As you can probably tell by the lack of post on this blog, it’s been a BUSY fall! I’ve taken on two sections of microbiology lab (only had to do one last semester and NONE over the summer) and that has kept me busy enough on its own. On top of that, my research is continuously picking up steam and I’ve spent a lot more hours in the lab recently.
Beyond academic obligations, I’ve also been exploring a new hobby: SF writing. Throughout my childhood and adolescence, I read the works of Asimov, Bradbury, and other “Golden Age” science fiction greats. They inspired me to think scientifically and to consider alternate worlds and cultures. I did also attempt some sci-fi writing (my favorite format has always been the short story). Looking back on those early works, I see I was lacking a lot of the basic writing skills I’ve acquired through school and freelance blogging.
Recently I began working my way through The Collected Stories of Vernor Vinge (above: Analog, a magazine I’d LOVE to publish in some day; the cover of the aforementioned book). Vinge’s science fiction isn’t the absolute greatest out there, but he DOES have the distinction of having coined the word “Singularity” as it pertains to the field of Futurism. As I read into his vastly complex stories, I began to get the old itch again, the itch to create something of my own!
I set down at my computer and figured out a really neat idea based on some thoughts on physics. After some analysis, though, I determined that my theory wasn’t quite as interesting, original, or even feasible as I thought. I needed to find something else to base my story around.
A few days later, I had an interesting conversation with a labmate about The Singularity and some “endgame” scenarios proposed by Ray Kurtzweil. I won’t go into detail, partially to protect the plot of my story, but essentially the entire universe becomes this enormous computer. I took that idea and ran with it, putting together a dialog-driven short story. The first draft FLEW out of my head and into the Word file and in two sittings I was done.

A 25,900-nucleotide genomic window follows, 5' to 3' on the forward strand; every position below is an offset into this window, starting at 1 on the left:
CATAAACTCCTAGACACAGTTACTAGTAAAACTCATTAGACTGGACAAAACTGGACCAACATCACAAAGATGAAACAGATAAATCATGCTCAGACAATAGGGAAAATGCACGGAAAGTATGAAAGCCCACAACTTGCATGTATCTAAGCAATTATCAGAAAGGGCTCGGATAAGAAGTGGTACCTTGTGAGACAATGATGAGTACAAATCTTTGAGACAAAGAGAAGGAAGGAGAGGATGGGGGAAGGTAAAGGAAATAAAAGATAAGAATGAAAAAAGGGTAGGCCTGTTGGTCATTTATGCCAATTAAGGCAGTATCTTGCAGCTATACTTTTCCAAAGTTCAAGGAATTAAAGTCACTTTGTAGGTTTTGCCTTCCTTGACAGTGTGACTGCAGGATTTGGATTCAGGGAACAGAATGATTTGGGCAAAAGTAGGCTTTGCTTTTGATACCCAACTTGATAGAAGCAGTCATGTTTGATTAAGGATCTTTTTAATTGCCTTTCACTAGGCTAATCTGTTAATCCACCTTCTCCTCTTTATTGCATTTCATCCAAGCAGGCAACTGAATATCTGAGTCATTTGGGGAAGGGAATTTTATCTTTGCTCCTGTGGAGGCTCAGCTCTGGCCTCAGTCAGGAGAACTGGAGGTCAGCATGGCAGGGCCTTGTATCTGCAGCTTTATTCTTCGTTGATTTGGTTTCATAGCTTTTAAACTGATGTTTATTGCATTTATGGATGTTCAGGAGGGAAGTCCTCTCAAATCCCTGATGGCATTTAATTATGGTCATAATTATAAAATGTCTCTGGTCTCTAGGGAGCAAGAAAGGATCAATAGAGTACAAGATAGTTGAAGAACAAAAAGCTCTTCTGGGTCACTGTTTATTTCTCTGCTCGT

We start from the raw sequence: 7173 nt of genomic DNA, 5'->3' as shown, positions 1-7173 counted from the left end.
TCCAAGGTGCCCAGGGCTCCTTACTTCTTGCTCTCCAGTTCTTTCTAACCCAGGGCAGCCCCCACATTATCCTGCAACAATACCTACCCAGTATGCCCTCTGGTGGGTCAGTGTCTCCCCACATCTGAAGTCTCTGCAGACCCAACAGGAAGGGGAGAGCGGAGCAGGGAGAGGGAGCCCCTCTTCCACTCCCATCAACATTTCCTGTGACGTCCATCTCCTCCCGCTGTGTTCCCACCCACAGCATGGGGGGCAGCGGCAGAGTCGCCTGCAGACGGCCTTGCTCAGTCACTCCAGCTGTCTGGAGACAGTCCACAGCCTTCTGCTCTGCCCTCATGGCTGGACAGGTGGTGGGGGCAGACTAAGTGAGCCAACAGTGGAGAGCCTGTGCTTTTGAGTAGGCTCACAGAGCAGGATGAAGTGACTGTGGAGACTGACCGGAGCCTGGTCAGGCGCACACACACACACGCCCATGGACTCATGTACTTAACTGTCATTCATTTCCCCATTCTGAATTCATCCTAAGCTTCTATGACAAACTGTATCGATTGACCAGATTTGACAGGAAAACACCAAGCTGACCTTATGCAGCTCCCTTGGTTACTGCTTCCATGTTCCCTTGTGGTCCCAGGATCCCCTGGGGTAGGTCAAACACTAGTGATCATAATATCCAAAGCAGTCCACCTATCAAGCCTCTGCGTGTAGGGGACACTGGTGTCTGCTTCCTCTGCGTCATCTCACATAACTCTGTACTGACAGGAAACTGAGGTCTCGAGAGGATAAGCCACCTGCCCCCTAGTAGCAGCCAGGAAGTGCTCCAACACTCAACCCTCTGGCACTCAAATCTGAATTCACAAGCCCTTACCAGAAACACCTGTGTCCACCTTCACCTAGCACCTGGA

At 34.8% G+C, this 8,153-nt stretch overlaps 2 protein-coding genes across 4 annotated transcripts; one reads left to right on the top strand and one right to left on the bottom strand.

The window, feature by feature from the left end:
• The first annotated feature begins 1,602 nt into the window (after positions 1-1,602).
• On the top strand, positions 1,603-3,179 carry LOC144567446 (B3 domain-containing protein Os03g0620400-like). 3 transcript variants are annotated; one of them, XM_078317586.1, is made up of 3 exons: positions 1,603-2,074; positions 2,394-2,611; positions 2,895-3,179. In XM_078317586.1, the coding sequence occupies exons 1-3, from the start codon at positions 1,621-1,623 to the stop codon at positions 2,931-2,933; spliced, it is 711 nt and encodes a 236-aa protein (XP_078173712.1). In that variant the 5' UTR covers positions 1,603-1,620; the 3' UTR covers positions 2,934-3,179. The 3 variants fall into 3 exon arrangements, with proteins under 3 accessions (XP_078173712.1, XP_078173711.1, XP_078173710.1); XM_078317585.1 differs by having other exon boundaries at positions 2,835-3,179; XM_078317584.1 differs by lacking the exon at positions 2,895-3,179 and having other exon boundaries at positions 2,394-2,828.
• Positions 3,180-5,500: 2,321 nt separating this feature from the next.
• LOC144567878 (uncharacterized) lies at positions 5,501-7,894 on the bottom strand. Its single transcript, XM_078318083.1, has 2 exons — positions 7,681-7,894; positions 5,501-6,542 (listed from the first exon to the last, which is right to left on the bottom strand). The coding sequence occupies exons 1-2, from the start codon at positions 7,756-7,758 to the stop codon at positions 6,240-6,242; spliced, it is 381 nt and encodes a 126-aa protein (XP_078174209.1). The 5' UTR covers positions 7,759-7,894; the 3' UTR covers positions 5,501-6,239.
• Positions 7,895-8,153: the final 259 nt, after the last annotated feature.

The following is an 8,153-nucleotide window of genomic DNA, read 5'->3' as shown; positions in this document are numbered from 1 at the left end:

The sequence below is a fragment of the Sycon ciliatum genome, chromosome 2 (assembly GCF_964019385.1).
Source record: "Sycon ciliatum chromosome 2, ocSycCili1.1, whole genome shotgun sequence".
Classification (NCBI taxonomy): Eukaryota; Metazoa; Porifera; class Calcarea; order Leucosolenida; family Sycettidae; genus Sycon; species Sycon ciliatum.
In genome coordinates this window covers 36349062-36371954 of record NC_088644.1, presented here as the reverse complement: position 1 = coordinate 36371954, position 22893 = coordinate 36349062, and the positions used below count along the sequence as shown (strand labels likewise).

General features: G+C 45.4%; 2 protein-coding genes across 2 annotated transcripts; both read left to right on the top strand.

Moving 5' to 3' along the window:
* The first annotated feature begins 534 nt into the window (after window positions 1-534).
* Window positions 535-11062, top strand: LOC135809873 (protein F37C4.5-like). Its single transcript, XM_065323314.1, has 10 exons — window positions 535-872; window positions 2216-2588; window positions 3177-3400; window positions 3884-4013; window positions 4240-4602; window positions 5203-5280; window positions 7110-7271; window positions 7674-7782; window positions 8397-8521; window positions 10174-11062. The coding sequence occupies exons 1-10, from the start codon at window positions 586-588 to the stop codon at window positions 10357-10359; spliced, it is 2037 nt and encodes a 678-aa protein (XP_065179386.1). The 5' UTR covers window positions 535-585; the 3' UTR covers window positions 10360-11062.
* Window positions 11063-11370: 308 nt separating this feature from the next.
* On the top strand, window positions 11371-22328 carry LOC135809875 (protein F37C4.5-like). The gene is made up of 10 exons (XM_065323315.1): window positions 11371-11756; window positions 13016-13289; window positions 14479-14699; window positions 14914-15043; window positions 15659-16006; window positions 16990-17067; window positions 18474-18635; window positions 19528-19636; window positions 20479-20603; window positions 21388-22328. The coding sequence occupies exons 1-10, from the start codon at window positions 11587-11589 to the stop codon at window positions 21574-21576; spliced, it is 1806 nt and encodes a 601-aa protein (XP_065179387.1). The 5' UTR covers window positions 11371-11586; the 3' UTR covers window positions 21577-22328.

For the last month or so I’ve been proofing, drafting, and handing the story out to a choice number of people. My ultimate goal is to publish in a reputable (read: paying) magazine or SF website.
I’ve been reading essays all over the web about how to write in the science fiction genre. One of the best resources is the Science Fiction and Fantasy Writers of America website. If you sit down and read all of their “new writer” articles you’re well on your way already. Of course being able to write is important too…
Another important tool I have discovered is the Critters SF and Fantasy Workshop. Part of the larger Critique.org, Critters is a wonderful place to submit your manuscripts and critique manuscripts of others. In order to keep away story thieves and, more importantly, bad critiquers, Critters has an activity ratio system (similar to how a private torrent tracker works) so that you must pitch in and write great critiques before you can get your own work reviewed. Here’s their banner, since banners are fun and I want the community to stay nice and large:
If you’re interested in reading/proofing my story, feel free to @me on Twitter. Otherwise, I’ll keep you guys posted on the story’s progression and if I ever get it sold! I’ve sold TONS of articles to blogs and a few to print publications, but fiction is a new area for me and it’s a little intimidating to be honest. Wish me luck!
[Cover Art Image from DarkRoastedBlend]